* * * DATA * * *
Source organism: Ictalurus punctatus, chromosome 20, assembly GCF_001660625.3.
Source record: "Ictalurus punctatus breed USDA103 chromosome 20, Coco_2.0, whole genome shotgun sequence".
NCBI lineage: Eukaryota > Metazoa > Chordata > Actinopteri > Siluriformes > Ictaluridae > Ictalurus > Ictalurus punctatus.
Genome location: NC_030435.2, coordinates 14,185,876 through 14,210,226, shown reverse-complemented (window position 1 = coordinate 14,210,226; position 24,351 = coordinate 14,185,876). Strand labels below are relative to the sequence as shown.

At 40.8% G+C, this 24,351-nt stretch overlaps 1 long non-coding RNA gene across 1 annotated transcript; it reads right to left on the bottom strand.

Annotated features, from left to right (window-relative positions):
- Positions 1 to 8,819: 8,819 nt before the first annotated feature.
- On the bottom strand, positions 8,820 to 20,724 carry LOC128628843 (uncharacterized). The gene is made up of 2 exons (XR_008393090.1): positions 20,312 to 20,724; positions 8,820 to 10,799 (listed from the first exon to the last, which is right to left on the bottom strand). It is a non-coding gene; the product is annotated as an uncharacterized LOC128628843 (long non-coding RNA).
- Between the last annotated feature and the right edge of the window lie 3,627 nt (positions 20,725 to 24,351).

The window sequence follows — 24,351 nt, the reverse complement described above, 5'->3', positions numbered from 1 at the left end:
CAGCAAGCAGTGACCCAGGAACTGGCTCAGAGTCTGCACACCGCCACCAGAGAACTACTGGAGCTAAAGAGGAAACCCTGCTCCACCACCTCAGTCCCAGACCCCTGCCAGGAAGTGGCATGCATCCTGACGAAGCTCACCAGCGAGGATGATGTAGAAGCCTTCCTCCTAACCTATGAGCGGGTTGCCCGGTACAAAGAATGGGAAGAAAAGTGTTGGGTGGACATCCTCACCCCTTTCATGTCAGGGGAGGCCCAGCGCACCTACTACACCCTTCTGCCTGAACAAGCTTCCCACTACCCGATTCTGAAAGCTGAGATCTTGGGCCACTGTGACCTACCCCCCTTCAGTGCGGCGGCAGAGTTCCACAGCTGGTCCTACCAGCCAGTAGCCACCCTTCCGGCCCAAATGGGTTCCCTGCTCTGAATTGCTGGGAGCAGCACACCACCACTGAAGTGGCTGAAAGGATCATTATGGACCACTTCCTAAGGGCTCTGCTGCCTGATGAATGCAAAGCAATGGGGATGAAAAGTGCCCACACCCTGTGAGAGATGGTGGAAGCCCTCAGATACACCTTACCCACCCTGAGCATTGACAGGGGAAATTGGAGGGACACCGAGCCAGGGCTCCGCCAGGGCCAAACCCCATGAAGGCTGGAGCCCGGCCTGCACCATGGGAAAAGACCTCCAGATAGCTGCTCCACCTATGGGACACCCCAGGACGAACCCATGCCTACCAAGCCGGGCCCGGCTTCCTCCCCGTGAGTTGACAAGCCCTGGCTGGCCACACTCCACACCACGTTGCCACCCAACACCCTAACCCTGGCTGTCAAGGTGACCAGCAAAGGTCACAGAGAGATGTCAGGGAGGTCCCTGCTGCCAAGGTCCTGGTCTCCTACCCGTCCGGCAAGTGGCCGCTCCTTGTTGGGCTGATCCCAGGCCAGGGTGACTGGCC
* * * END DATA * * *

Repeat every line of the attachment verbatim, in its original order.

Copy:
Source organism: Ictalurus punctatus, chromosome 20, assembly GCF_001660625.3.
Source record: "Ictalurus punctatus breed USDA103 chromosome 20, Coco_2.0, whole genome shotgun sequence".
NCBI lineage: Eukaryota > Metazoa > Chordata > Actinopteri > Siluriformes > Ictaluridae > Ictalurus > Ictalurus punctatus.
Genome location: NC_030435.2, coordinates 14,185,876 through 14,210,226, shown reverse-complemented (window position 1 = coordinate 14,210,226; position 24,351 = coordinate 14,185,876). Strand labels below are relative to the sequence as shown.

At 40.8% G+C, this 24,351-nt stretch overlaps 1 long non-coding RNA gene across 1 annotated transcript; it reads right to left on the bottom strand.

Annotated features, from left to right (window-relative positions):
- Positions 1 to 8,819: 8,819 nt before the first annotated feature.
- On the bottom strand, positions 8,820 to 20,724 carry LOC128628843 (uncharacterized). The gene is made up of 2 exons (XR_008393090.1): positions 20,312 to 20,724; positions 8,820 to 10,799 (listed from the first exon to the last, which is right to left on the bottom strand). It is a non-coding gene; the product is annotated as an uncharacterized LOC128628843 (long non-coding RNA).
- Between the last annotated feature and the right edge of the window lie 3,627 nt (positions 20,725 to 24,351).

The window sequence follows — 24,351 nt, the reverse complement described above, 5'->3', positions numbered from 1 at the left end:
CAGCAAGCAGTGACCCAGGAACTGGCTCAGAGTCTGCACACCGCCACCAGAGAACTACTGGAGCTAAAGAGGAAACCCTGCTCCACCACCTCAGTCCCAGACCCCTGCCAGGAAGTGGCATGCATCCTGACGAAGCTCACCAGCGAGGATGATGTAGAAGCCTTCCTCCTAACCTATGAGCGGGTTGCCCGGTACAAAGAATGGGAAGAAAAGTGTTGGGTGGACATCCTCACCCCTTTCATGTCAGGGGAGGCCCAGCGCACCTACTACACCCTTCTGCCTGAACAAGCTTCCCACTACCCGATTCTGAAAGCTGAGATCTTGGGCCACTGTGACCTACCCCCCTTCAGTGCGGCGGCAGAGTTCCACAGCTGGTCCTACCAGCCAGTAGCCACCCTTCCGGCCCAAATGGGTTCCCTGCTCTGAATTGCTGGGAGCAGCACACCACCACTGAAGTGGCTGAAAGGATCATTATGGACCACTTCCTAAGGGCTCTGCTGCCTGATGAATGCAAAGCAATGGGGATGAAAAGTGCCCACACCCTGTGAGAGATGGTGGAAGCCCTCAGATACACCTTACCCACCCTGAGCATTGACAGGGGAAATTGGAGGGACACCGAGCCAGGGCTCCGCCAGGGCCAAACCCCATGAAGGCTGGAGCCCGGCCTGCACCATGGGAAAAGACCTCCAGATAGCTGCTCCACCTATGGGACACCCCAGGACGAACCCATGCCTACCAAGCCGGGCCCGGCTTCCTCCCCGTGAGTTGACAAGCCCTGGCTGGCCACACTCCACACCACGTTGCCACCCAACACCCTAACCCTGGCTGTCAAGGTGACCAGCAAAGGTCACAGAGAGATGTCAGGGAGGTCCCTGCTGCCAAGGTCCTGGTCTCCTACCCGTCCGGCAAGTGGCCGCTCCTTGTTGGGCTGATCCCAGGCCAGGGTGACTGGCC